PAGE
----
Last night I finished reading Michael Whitworth’s The Epic of God, which is a guide to the Book of Genesis (rather than a full commentary), and it was a really good book.
The Epic of God is not written to be a scholarly commentary, and there’s absolutely nothing wrong with that. In fact, I would argue that what Whitworth has done is equally if not more valuable: he has produced a text which is informed and supported by scholarship (it is a well-researched book) but is easily read and understood by the average Christian. This is an important accomplishment, and I am always appreciative of efforts which bridge the gap between the church and the academy.
Anyway, I wrote a somewhat more in-depth review on the book’s Amazon page, but here I just wanted to do what I enjoy—share good quotations! Here they are (with my comments in brackets):
“After Adam was created and placed in Eden, he was given the task of working and keeping the garden. Work is often though to be a consequence of the Fall, but notice that in the perfect world that God created, man was created to work as a means of glorifying the Lord.” (26) [Amen! Work is a good thing!]
“Sin is not a blunder we can flippantly dismiss with ‘Everyone makes mistakes.’ A mistake is wearing two socks that don’t match; sin is an offense and abomination against a holy God. Our sins cost God the life of his Son.” (79)
“There is never an excuse to be selfish with God’s blessings.” (120)
“The God of Abraham has fixed an appointed time, unknown to all but him, when all suffering will come to a fantastic end! It will be the moment when the Son comes to be glorified with his church and render awestruck all who have put their faith in him…knowing that our heartache will eventually give way to hallelujahs can help us bear the pain a little while longer. God sees. God knows. God cares. He has appointed a time when he will visit his people in their distress and bring with him the redemption of the ages!” (165) [One of the definite strengths of the book is the way the author ties the story of Genesis into God’s greater story of the redemption and salvation of his creation.]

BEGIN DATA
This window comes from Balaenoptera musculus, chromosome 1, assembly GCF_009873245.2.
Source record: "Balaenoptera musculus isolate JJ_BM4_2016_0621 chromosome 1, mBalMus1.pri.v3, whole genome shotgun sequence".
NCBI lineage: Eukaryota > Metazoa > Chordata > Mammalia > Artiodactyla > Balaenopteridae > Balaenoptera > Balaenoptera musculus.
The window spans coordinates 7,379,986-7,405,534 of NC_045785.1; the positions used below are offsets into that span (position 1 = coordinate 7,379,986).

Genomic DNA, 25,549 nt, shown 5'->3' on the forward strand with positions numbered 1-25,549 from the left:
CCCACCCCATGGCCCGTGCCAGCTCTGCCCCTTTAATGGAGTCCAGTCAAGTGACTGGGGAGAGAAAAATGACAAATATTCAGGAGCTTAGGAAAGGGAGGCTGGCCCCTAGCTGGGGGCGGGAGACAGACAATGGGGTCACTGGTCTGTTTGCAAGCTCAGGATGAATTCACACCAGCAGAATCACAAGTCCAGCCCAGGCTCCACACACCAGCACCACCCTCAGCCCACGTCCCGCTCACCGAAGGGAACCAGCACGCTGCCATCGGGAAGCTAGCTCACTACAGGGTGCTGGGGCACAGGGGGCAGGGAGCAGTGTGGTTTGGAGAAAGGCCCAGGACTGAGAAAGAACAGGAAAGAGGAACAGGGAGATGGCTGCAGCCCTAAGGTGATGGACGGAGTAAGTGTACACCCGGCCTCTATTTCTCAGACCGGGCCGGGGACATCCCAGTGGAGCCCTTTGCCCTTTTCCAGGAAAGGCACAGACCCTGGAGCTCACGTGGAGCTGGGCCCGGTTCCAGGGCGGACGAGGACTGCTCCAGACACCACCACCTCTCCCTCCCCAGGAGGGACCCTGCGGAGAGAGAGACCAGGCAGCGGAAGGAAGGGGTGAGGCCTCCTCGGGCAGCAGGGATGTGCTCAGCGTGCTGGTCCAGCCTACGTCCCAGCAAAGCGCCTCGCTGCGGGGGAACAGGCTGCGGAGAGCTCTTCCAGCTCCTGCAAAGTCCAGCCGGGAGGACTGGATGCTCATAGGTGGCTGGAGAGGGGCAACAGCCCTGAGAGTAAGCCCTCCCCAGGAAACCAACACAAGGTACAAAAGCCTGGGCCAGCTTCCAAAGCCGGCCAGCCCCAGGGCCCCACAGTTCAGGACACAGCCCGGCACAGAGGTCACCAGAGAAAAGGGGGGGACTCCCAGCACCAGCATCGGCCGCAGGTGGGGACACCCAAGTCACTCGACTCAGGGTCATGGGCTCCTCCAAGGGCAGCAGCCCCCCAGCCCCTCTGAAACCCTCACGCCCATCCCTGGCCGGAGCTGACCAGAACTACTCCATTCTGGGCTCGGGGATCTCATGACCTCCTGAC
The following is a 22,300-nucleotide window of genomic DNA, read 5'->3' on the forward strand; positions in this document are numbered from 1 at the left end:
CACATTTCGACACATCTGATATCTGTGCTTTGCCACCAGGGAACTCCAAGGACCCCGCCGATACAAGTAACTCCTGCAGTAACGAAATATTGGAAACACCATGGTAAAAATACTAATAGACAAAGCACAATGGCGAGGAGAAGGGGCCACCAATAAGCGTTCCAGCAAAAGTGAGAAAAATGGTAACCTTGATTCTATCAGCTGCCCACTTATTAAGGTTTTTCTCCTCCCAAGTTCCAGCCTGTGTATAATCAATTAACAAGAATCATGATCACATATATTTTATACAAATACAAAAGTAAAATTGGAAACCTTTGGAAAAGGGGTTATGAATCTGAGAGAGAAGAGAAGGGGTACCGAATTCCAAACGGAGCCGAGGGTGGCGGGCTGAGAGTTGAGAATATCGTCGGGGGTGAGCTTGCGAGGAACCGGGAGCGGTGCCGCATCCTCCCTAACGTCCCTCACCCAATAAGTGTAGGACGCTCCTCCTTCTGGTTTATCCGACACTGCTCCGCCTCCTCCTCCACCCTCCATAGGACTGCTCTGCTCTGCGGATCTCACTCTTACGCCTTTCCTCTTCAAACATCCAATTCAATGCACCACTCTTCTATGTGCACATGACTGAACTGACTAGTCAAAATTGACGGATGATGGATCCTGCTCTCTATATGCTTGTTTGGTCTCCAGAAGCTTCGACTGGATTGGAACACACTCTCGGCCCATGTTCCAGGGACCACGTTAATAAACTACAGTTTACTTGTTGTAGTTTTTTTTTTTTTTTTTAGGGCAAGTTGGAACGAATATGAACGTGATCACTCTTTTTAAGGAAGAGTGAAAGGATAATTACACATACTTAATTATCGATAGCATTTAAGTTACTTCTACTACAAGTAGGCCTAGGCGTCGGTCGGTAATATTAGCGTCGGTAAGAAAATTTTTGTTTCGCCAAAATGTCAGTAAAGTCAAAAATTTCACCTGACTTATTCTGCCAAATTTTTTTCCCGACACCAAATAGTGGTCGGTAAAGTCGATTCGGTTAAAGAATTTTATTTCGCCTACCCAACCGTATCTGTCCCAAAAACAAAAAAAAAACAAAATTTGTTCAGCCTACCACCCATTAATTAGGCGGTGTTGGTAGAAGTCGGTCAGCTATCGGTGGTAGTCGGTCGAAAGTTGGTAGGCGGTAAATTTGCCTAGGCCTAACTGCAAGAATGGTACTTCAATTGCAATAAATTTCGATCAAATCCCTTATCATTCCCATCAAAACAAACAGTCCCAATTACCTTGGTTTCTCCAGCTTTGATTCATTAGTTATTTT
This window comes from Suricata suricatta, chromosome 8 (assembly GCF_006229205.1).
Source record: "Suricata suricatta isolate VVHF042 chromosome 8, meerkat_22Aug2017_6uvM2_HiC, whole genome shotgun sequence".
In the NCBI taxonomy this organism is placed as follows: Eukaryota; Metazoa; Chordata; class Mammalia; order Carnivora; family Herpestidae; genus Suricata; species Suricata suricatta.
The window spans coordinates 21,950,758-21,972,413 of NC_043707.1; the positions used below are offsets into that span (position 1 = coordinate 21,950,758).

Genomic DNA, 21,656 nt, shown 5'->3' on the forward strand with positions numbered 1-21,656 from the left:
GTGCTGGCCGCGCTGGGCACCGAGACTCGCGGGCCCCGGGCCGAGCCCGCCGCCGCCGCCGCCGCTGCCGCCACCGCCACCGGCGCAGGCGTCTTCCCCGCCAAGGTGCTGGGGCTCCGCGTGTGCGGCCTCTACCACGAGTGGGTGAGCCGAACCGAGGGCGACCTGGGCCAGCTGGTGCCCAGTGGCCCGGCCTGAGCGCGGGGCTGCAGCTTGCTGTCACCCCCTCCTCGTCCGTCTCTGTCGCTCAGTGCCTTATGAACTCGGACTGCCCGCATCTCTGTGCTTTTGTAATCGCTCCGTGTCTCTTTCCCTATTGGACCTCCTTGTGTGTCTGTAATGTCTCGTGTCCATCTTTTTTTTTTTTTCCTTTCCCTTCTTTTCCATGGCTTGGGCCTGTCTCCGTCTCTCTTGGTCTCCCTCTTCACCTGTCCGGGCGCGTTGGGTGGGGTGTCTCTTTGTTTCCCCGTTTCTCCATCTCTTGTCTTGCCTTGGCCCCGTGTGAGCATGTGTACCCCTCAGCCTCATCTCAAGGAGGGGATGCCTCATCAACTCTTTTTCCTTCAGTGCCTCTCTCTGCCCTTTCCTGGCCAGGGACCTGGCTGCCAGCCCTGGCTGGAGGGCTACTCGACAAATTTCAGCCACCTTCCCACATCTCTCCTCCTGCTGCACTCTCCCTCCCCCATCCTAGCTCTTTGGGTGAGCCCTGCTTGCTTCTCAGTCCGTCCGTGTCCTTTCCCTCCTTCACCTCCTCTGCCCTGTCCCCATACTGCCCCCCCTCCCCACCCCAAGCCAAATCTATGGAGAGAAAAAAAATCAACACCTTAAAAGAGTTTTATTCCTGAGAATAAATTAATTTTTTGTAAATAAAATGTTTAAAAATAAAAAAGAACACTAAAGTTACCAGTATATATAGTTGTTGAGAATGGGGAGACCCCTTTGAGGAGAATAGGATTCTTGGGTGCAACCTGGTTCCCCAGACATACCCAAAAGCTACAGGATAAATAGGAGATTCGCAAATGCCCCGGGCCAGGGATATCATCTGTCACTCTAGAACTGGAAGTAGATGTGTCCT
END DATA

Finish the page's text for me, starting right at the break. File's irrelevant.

“And this is the truth that Abraham discovered on that occasion, that God’s commitment to justice is greater than our own…But his commitment to mercy is equally greater than our own.” (167-68)
“The life of faith is an odyssey of unexpected twists and turns.” (190) [This has certainly been true in my life!]
“If you are having difficulty surrendering to God what is most valuable to you, perhaps you have never acknowledged it as coming form him to begin with.” (215) [Ouch.]
“Prayer is for our benefit, not God’s. Praying for something that is in the will of God shapes us spiritually in ways few other things can. God’s desires become our own, and we start to see things as he does.” (232-33)
“It is natural and healthy for parents to want their children to succeed in every area. But what shall it profit a child if he becomes a Rhodes scholar or wins the Heisman trophy, yet loses his soul? (303) [Yeah, I wish every youth group parent I have or will ever have would read this quote about three times a day.]
“It is not healthy, not does it deepen our faith, to play the what-if game…when we find ourselves in the throes of suffering and pain, we must refuse to play the what-if game. Ask instead, ‘What if God is greater than my current circumstances? If God is indeed working out a plan to bring himself greater glory, how should I react?’ Then respond accordingly, confident that he can use our disappointments to deepen our faith and bring our lives into greater harmony with him.” (327) [This was very helpful for me to read, as I struggle with playing the what-if game.]
“We frail and pathetic humans have a bad habit of gauging God’s presence based on our circumstances…But veterans of the life of faith know that circumstances are no better a barometer of whether God is with you than overcast skies are proof that the sun has vanished completely.” (329) [Wow.]
I know that was a lot of quotations, but like I said, it was a really good book! The Epic of God will  deepen your understanding of the Book of Genesis, but more importantly, it will deepen your faith as well!